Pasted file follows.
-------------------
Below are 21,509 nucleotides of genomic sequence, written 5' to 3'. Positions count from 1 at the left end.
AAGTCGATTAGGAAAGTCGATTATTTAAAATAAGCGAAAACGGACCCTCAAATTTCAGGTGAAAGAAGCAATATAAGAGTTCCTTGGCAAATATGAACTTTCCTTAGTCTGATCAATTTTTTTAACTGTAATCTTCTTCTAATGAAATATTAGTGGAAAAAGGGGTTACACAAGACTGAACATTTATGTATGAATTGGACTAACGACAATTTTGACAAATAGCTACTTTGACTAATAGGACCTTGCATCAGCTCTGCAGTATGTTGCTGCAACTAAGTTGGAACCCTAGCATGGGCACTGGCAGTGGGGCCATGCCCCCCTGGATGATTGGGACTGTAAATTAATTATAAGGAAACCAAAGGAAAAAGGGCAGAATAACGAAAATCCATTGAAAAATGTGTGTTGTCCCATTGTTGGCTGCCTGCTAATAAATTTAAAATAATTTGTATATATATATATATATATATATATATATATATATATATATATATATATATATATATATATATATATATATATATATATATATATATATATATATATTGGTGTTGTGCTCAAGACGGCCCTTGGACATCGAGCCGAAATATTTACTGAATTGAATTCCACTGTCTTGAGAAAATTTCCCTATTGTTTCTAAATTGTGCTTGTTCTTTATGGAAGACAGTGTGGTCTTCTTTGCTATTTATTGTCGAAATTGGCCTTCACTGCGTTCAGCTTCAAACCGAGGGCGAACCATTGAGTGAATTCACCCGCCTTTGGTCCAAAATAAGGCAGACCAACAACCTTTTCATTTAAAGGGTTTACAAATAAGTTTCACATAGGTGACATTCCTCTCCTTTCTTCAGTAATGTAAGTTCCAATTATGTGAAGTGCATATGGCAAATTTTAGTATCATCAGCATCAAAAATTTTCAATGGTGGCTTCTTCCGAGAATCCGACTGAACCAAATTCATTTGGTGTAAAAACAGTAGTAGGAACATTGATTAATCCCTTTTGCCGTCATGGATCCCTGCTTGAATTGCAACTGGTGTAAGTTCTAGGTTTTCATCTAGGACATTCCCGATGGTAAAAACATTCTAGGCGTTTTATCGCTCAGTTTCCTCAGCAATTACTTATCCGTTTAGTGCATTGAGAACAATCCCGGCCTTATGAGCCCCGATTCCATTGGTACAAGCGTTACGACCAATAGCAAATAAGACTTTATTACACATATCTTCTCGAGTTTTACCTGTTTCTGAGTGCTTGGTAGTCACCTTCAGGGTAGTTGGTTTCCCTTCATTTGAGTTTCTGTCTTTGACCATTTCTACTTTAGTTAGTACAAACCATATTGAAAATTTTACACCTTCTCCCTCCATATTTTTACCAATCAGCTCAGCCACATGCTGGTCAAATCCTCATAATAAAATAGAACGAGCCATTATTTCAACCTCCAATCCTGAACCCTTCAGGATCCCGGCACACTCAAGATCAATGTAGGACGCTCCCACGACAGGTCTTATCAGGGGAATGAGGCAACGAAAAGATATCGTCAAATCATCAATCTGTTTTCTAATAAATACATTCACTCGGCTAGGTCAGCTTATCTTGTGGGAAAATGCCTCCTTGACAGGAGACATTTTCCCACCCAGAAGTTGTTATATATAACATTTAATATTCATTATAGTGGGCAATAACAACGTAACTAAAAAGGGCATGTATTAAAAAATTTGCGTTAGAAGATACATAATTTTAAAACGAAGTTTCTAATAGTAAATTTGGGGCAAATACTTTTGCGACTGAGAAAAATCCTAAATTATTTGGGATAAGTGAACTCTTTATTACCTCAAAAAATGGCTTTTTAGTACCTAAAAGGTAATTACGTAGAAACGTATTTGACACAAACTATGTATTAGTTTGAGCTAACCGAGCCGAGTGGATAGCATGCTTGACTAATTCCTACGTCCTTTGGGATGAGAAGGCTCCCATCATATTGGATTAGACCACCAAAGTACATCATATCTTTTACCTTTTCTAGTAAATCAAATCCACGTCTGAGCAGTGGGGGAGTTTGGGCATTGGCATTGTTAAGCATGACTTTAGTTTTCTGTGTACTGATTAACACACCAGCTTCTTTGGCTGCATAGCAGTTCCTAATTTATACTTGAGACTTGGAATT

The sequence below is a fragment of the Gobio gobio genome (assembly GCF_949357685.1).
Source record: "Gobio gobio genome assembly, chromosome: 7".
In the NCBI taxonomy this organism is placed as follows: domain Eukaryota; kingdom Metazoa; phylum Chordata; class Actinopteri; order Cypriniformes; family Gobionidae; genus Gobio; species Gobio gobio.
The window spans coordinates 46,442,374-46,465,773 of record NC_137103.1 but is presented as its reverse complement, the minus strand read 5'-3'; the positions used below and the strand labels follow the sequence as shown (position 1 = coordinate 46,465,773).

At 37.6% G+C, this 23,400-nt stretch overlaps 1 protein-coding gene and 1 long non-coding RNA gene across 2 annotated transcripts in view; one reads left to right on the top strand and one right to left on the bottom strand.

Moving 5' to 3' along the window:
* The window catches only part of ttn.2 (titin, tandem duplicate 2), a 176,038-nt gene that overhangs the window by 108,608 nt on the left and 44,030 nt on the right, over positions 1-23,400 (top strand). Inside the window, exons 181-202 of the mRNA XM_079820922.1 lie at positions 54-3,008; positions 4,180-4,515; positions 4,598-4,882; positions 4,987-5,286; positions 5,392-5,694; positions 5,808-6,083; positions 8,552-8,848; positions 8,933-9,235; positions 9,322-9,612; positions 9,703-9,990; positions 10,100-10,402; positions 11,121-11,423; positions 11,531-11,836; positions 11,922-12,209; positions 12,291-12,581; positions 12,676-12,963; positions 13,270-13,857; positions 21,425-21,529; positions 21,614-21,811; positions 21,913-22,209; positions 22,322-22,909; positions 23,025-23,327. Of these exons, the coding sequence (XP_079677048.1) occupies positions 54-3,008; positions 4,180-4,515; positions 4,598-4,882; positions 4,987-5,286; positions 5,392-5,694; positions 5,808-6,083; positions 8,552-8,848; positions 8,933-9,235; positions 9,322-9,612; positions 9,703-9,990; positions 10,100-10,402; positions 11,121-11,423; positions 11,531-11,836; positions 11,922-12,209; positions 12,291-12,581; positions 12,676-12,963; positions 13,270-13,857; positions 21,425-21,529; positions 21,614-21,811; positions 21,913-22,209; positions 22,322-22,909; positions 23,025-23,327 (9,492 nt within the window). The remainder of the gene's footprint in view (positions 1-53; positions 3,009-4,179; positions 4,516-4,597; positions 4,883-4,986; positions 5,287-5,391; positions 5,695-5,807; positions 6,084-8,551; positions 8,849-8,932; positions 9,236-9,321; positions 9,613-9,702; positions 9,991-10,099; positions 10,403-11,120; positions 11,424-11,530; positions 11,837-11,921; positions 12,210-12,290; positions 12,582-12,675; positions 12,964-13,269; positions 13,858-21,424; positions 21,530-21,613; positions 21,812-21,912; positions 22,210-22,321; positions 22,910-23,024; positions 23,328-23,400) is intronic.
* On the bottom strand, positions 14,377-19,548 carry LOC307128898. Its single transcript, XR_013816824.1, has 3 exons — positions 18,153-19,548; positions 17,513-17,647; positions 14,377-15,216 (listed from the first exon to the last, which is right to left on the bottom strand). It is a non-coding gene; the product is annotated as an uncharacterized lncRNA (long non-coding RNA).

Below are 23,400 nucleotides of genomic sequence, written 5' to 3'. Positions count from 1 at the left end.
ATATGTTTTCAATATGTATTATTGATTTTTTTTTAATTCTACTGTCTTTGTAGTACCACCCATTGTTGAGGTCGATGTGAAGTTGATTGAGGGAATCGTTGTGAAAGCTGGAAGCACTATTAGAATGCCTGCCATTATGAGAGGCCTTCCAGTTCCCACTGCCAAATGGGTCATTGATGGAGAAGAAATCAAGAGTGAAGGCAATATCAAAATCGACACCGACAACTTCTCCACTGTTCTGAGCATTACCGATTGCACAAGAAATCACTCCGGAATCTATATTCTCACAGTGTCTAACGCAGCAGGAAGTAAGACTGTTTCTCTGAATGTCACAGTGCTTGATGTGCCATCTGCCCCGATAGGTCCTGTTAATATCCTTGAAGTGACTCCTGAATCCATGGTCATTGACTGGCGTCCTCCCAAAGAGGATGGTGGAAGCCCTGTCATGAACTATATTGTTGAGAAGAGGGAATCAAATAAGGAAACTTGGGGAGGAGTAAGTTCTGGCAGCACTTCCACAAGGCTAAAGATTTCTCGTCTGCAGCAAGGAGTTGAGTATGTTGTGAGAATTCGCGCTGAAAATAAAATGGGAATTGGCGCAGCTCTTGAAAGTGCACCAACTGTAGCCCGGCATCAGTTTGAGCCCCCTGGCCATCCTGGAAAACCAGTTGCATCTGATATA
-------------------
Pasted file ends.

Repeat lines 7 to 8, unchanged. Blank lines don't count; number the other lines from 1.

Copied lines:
At 37.6% G+C, this 23,400-nt stretch overlaps 1 protein-coding gene and 1 long non-coding RNA gene across 2 annotated transcripts in view; one reads left to right on the top strand and one right to left on the bottom strand.

Moving 5' to 3' along the window: